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Hedwig and the Angry Inch

Hedwig and the Angry Inch

John Cameron Mitchell has made a highly entertaining new age Rocky Horror Picture Show as his off-Broadway play Hedwig and the Angry Inch resonates as a stunning rock opera done in cinema verite.

The star and writer-director works a surprising artistic energy into a dazzling production which combines music, flashbacks, and animation.

At the start, Mitchell's Hedwig and his band, the Angry Inch, are stuck touring the country.  With a Farrah Fawcett wig and heavy make-up, Hedwig has legal issues with an ex-lover Tommy Gnossis whose latest hit album consisted of songs which he collaborated on with Tommy.

It's amusing to see the reactions of those watching Hedwig's tantalizing stage work and Mitchell finds a consciousness of reflection as the story of his life is told through music.  A ballad mythologically explains the union of humans, not always physically joined as expected, and the detailed animation from Emily Hubley works in the idea of how a god like Zeus can make us search for our other half.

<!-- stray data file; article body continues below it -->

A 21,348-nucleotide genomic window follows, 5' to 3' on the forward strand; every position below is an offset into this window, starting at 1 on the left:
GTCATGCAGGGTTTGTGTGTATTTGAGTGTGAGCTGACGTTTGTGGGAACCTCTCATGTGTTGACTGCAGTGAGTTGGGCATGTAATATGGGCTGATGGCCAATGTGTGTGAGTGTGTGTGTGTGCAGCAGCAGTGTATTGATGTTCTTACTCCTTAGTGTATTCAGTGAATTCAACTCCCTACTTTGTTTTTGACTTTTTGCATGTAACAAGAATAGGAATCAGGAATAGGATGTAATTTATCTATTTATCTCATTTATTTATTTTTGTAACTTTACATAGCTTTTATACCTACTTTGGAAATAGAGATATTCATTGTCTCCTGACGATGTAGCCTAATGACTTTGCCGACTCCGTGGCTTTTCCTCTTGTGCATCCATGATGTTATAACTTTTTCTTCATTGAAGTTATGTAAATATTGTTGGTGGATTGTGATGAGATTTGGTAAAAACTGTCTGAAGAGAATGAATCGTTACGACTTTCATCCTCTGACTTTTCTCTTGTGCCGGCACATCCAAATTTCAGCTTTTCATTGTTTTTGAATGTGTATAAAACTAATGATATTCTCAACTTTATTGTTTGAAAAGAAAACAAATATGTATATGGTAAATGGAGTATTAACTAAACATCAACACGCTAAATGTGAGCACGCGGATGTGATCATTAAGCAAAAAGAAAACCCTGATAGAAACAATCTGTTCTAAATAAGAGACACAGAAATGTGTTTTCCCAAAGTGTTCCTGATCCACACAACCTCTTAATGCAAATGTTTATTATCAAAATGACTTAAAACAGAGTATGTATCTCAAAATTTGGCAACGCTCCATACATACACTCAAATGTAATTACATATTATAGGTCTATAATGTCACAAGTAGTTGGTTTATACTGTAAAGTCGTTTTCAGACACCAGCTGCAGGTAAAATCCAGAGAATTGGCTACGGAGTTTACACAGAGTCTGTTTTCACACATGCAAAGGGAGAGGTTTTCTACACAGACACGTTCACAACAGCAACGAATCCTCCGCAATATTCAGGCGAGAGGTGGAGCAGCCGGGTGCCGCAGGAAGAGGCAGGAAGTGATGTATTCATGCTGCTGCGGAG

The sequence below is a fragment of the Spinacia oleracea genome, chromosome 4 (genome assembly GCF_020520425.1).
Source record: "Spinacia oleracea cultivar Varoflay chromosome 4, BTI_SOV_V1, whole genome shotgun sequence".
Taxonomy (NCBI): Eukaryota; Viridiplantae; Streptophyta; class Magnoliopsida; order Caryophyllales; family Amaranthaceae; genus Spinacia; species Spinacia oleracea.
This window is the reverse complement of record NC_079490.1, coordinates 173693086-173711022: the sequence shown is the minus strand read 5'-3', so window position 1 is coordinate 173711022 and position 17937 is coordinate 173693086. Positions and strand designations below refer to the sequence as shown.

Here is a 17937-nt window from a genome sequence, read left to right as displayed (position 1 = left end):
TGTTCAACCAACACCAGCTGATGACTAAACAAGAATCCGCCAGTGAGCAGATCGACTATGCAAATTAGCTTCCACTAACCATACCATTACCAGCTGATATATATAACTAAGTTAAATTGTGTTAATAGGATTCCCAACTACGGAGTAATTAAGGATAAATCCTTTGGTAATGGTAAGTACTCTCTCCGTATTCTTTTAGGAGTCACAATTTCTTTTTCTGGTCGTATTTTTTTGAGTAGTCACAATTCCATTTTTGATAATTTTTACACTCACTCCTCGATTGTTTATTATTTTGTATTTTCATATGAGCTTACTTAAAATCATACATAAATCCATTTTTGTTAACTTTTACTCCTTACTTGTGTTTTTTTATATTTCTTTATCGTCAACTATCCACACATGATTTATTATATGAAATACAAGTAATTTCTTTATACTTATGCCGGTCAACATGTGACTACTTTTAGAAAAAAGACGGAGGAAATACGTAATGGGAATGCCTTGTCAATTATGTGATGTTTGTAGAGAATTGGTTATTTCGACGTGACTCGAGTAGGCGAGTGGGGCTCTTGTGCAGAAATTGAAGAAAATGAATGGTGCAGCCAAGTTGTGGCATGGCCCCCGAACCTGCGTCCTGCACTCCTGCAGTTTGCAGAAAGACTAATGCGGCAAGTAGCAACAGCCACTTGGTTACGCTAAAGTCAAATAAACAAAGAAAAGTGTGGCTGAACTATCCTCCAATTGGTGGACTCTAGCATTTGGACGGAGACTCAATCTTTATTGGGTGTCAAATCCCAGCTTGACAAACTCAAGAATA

Many may admire what beauty is up on the screen without the costumes, wigs, and make-up.  And there is a great poignancy once Hedwig has closure with Tommy and the last shot passes on-screen.  There are emotional moments in a film with drag queens that accompany sharply drawn drollness.

You may think, especially if you saw it on stage, that Hedwig couldn't be adapted to the big screen.  However, it works dark subject matter in with farcical scenes, like hearing your favorite glam rockers while your head is in an oven, with sly wit and artistic insight.  From the songs to the production, The Angry Inch is more infectious and involving than Moulin Rouge, as a killer, candy-striped production makes the dreary strip malls and trailer parks stand out, and Mitchell knows he's got a cult fave with this vibrant kaleidoscope of sight and sound.

 
Frank
Chris
Tony
Jim
Kathleen
Avg.
Hedwig and the Angry Inch
 
 
 
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